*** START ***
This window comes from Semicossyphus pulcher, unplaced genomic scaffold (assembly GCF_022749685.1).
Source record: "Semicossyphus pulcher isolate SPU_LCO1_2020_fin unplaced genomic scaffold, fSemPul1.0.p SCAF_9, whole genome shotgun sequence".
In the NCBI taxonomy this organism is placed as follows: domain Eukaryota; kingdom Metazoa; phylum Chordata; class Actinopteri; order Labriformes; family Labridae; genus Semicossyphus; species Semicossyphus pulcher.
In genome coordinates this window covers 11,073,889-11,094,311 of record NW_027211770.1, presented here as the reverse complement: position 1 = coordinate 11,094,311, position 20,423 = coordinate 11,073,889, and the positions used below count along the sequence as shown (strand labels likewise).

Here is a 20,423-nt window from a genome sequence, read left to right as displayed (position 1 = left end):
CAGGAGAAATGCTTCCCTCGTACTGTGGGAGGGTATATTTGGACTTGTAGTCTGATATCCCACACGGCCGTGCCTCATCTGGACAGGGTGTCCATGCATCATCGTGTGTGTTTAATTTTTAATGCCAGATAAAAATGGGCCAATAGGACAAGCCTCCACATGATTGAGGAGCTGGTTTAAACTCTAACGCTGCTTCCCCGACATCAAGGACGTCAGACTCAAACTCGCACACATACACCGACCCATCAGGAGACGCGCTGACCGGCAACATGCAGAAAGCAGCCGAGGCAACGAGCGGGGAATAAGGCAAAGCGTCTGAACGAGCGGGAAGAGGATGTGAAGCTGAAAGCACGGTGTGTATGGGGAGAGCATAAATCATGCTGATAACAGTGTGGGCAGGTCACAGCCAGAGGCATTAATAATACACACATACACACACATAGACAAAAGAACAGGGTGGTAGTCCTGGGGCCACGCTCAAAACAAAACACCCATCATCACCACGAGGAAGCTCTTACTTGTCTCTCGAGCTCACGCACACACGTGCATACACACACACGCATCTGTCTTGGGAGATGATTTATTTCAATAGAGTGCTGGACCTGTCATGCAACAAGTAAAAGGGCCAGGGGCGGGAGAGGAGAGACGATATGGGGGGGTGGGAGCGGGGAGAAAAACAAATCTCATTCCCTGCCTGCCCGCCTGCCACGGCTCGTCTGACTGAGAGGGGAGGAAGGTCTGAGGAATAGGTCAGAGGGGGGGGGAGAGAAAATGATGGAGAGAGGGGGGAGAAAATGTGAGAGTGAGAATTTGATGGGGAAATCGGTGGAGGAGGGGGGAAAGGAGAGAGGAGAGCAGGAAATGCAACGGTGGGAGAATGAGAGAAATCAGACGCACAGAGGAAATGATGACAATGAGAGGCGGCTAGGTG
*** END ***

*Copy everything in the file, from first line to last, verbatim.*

This window comes from Semicossyphus pulcher, unplaced genomic scaffold (assembly GCF_022749685.1).
Source record: "Semicossyphus pulcher isolate SPU_LCO1_2020_fin unplaced genomic scaffold, fSemPul1.0.p SCAF_9, whole genome shotgun sequence".
In the NCBI taxonomy this organism is placed as follows: domain Eukaryota; kingdom Metazoa; phylum Chordata; class Actinopteri; order Labriformes; family Labridae; genus Semicossyphus; species Semicossyphus pulcher.
In genome coordinates this window covers 11,073,889-11,094,311 of record NW_027211770.1, presented here as the reverse complement: position 1 = coordinate 11,094,311, position 20,423 = coordinate 11,073,889, and the positions used below count along the sequence as shown (strand labels likewise).

Here is a 20,423-nt window from a genome sequence, read left to right as displayed (position 1 = left end):
CAGGAGAAATGCTTCCCTCGTACTGTGGGAGGGTATATTTGGACTTGTAGTCTGATATCCCACACGGCCGTGCCTCATCTGGACAGGGTGTCCATGCATCATCGTGTGTGTTTAATTTTTAATGCCAGATAAAAATGGGCCAATAGGACAAGCCTCCACATGATTGAGGAGCTGGTTTAAACTCTAACGCTGCTTCCCCGACATCAAGGACGTCAGACTCAAACTCGCACACATACACCGACCCATCAGGAGACGCGCTGACCGGCAACATGCAGAAAGCAGCCGAGGCAACGAGCGGGGAATAAGGCAAAGCGTCTGAACGAGCGGGAAGAGGATGTGAAGCTGAAAGCACGGTGTGTATGGGGAGAGCATAAATCATGCTGATAACAGTGTGGGCAGGTCACAGCCAGAGGCATTAATAATACACACATACACACACATAGACAAAAGAACAGGGTGGTAGTCCTGGGGCCACGCTCAAAACAAAACACCCATCATCACCACGAGGAAGCTCTTACTTGTCTCTCGAGCTCACGCACACACGTGCATACACACACACGCATCTGTCTTGGGAGATGATTTATTTCAATAGAGTGCTGGACCTGTCATGCAACAAGTAAAAGGGCCAGGGGCGGGAGAGGAGAGACGATATGGGGGGGTGGGAGCGGGGAGAAAAACAAATCTCATTCCCTGCCTGCCCGCCTGCCACGGCTCGTCTGACTGAGAGGGGAGGAAGGTCTGAGGAATAGGTCAGAGGGGGGGGGAGAGAAAATGATGGAGAGAGGGGGGAGAAAATGTGAGAGTGAGAATTTGATGGGGAAATCGGTGGAGGAGGGGGGAAAGGAGAGAGGAGAGCAGGAAATGCAACGGTGGGAGAATGAGAGAAATCAGACGCACAGAGGAAATGATGACAATGAGAGGCGGCTAGGTG